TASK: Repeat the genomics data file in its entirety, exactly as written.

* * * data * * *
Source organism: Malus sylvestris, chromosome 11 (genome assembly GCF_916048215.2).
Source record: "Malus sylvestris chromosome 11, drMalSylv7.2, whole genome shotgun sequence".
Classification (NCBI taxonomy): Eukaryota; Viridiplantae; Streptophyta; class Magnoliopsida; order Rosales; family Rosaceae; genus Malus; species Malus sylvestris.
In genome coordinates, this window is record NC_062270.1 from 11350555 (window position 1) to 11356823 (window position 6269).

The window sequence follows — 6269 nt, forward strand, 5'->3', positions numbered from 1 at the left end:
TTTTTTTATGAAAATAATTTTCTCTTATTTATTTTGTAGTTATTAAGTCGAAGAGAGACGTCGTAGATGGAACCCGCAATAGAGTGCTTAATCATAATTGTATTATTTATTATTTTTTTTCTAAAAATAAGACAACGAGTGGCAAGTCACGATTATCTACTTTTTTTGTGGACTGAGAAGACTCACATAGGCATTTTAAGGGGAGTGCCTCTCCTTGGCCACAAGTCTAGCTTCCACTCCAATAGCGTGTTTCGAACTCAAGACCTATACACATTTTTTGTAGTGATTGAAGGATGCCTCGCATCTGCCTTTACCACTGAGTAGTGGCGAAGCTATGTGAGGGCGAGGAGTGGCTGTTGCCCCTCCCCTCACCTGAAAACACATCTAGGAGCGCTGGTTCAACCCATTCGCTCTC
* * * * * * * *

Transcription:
Source organism: Malus sylvestris, chromosome 11 (genome assembly GCF_916048215.2).
Source record: "Malus sylvestris chromosome 11, drMalSylv7.2, whole genome shotgun sequence".
Classification (NCBI taxonomy): Eukaryota; Viridiplantae; Streptophyta; class Magnoliopsida; order Rosales; family Rosaceae; genus Malus; species Malus sylvestris.
In genome coordinates, this window is record NC_062270.1 from 11350555 (window position 1) to 11356823 (window position 6269).

The window sequence follows — 6269 nt, forward strand, 5'->3', positions numbered from 1 at the left end:
TTTTTTTATGAAAATAATTTTCTCTTATTTATTTTGTAGTTATTAAGTCGAAGAGAGACGTCGTAGATGGAACCCGCAATAGAGTGCTTAATCATAATTGTATTATTTATTATTTTTTTTCTAAAAATAAGACAACGAGTGGCAAGTCACGATTATCTACTTTTTTTGTGGACTGAGAAGACTCACATAGGCATTTTAAGGGGAGTGCCTCTCCTTGGCCACAAGTCTAGCTTCCACTCCAATAGCGTGTTTCGAACTCAAGACCTATACACATTTTTTGTAGTGATTGAAGGATGCCTCGCATCTGCCTTTACCACTGAGTAGTGGCGAAGCTATGTGAGGGCGAGGAGTGGCTGTTGCCCCTCCCCTCACCTGAAAACACATCTAGGAGCGCTGGTTCAACCCATTCGCTCTC